While we are mindful of the uncertainty of the present situation around the world, our hope is that the current record high levels of unemployment will shortly give way to record high hiring. As a growing business, we know that hiring the right people is not just a part of running a business, it is the key to running a successful business. That’s why we are committed to designing solutions that help business around the world find the right people with the right skillset.
For these businesses, the right skillset includes foreign language ability. Over the last decade job postings that request bilingual candidates have more than doubled in the U.S. and that statistic would likely be much higher around the world. However years of working with language learners have given me confidence that when you hire someone with experience learning a second language you get more than just the ability to translate or interpret. Candidates that can demonstrate some level of ability of multilingual skill bring with them many additional strengths that can be invaluable to hire for but may be difficult to see on a resume. Here’s 6 reasons to consider a candidate’s experiences learning a language that you may not have considered.
1. Experiences learning a second language prepare a person to quickly learn the ‘words’ they need to thrive in a new job.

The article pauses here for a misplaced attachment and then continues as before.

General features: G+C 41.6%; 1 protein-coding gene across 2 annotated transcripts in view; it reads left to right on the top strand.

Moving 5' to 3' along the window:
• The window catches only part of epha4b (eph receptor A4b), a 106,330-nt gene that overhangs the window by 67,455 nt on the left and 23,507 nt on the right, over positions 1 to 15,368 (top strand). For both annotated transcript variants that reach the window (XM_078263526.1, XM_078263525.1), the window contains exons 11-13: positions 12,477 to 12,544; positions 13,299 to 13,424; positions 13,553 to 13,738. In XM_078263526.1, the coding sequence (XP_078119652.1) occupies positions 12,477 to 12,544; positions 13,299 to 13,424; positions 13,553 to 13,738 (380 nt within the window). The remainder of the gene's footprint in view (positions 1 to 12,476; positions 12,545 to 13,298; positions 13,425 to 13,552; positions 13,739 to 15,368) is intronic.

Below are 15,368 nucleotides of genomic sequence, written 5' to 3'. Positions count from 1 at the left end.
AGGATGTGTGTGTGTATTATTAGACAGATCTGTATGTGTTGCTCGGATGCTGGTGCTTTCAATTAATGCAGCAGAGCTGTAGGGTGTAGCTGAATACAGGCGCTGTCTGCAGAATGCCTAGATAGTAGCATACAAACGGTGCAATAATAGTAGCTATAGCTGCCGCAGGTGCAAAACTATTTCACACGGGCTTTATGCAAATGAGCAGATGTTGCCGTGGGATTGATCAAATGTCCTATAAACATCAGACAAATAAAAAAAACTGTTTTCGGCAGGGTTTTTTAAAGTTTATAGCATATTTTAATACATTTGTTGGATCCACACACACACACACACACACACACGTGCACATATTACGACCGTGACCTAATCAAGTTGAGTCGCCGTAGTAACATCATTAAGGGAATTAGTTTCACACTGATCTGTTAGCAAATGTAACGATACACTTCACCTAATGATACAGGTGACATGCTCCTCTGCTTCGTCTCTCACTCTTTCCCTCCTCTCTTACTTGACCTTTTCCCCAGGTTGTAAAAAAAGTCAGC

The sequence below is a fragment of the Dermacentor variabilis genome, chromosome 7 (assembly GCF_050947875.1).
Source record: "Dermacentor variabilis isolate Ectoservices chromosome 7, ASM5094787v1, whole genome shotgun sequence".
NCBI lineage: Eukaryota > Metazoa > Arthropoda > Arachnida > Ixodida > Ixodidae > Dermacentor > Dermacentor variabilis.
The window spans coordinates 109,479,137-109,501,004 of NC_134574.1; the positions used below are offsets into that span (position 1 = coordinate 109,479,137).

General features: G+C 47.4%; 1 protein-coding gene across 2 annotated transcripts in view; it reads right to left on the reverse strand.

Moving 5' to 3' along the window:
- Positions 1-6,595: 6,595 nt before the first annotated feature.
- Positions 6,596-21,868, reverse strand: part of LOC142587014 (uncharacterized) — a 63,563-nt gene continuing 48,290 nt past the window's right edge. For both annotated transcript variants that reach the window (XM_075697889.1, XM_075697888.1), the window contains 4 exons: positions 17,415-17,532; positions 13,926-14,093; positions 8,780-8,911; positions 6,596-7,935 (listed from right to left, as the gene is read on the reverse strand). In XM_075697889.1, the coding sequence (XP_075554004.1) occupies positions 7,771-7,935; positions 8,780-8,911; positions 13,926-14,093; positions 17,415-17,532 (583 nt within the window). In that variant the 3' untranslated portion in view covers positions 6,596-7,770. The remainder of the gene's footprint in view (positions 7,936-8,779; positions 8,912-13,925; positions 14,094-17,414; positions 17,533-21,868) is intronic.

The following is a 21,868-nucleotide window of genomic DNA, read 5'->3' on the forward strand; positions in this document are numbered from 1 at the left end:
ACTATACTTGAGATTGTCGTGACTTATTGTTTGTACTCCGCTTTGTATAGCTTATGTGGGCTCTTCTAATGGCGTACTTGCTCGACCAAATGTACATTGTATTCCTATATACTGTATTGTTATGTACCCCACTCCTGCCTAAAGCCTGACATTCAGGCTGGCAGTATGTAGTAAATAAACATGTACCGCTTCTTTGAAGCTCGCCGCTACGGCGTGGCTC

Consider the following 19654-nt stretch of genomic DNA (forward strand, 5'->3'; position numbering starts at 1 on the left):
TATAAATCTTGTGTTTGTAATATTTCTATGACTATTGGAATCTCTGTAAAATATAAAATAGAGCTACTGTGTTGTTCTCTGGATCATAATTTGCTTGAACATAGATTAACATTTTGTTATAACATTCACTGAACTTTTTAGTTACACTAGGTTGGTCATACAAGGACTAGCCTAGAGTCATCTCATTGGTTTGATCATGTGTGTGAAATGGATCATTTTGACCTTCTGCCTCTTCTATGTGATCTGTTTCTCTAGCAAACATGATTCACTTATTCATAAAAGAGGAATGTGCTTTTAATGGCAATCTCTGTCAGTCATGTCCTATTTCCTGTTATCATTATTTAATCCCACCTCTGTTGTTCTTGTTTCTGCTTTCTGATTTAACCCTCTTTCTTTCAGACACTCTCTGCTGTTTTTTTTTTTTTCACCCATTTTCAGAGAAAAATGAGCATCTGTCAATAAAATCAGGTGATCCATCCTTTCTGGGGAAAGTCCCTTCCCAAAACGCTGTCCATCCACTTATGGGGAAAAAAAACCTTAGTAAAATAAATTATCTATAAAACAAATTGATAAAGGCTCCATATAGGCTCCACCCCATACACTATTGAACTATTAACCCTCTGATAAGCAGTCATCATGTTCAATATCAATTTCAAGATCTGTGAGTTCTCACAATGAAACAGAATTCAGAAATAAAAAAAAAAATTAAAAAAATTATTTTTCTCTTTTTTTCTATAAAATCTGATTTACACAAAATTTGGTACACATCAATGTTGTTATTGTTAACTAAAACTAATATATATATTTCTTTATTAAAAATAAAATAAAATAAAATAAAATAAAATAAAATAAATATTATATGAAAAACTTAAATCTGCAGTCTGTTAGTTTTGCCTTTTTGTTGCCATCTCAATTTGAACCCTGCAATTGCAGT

I recently made a significant transition from an administrative position at a university to now working in a product manager role here at a tech company. Despite my prior job being good preparation for this new position, these are two very different roles in very different professional domains. Now I have educational background in business and many years tinkering with technology solutions to educational problems. However, it was my experiences learning a second language that helped me remain steady and confident as new jargon swirled around me.
Throughput, stand-up, lean, WIP limit, cross-functional, distributed, mob, Q3. All English words but none had been part of the vernacular of my previous life. No one took the time to tell me what they meant. Why would they? They were technically from my mother tongue. Bilingual candidates are comfortable with two realities of the world of words. First, sometimes the same thing in different contexts has different names. Second, things that didn’t have a name in one context may be so significant enough in a new context that they have multiple names. Learning a language gives you strategies to learn new words and strategies to cope with words that you haven’t learned yet.
2. Experiences learning a new language give a person practice leaning into vulnerability.
Being hired feels great but it’s not easy to be the new kid on the block. Growing up we have fairly short cycles between big changes and we go through these changes in similar ways and at similar times to the cohort we are in. A work transition especially when you are fortunate enough to have had many years since the last change brings uncertainty, risk and emotional exposure. These three words are at the core of Dr. Brené Brown’s definition of vulnerability. Far from something that we should check at the door on our first day, vulnerability is as Brown puts it, ‘the birthplace of innovation, creativity and change.’